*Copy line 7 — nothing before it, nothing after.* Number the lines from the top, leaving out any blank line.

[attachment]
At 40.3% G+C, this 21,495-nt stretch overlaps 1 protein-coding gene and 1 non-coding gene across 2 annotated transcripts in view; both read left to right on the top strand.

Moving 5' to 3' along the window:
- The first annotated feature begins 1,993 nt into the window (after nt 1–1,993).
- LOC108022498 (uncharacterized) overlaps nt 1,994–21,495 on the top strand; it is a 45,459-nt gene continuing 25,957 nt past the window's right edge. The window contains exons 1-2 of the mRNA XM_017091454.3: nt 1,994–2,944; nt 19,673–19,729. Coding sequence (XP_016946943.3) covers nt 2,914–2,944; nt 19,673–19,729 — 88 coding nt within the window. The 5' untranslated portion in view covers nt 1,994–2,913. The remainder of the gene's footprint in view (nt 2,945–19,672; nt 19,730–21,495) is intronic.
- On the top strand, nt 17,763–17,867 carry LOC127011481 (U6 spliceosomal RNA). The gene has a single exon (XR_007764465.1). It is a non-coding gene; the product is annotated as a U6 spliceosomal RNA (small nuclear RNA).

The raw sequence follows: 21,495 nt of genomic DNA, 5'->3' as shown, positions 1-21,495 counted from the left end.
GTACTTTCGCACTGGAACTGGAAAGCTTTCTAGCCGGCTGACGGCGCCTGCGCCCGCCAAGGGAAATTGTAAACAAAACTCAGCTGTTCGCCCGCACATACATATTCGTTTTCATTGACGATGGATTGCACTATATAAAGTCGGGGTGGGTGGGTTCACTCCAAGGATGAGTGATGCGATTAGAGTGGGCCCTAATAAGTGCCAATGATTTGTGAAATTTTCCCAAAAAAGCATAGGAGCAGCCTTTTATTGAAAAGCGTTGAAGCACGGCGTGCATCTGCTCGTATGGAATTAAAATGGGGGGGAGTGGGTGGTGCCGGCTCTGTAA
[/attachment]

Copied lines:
GTACTTTCGCACTGGAACTGGAAAGCTTTCTAGCCGGCTGACGGCGCCTGCGCCCGCCAAGGGAAATTGTAAACAAAACTCAGCTGTTCGCCCGCACATACATATTCGTTTTCATTGACGATGGATTGCACTATATAAAGTCGGGGTGGGTGGGTTCACTCCAAGGATGAGTGATGCGATTAGAGTGGGCCCTAATAAGTGCCAATGATTTGTGAAATTTTCCCAAAAAAGCATAGGAGCAGCCTTTTATTGAAAAGCGTTGAAGCACGGCGTGCATCTGCTCGTATGGAATTAAAATGGGGGGGAGTGGGTGGTGCCGGCTCTGTAA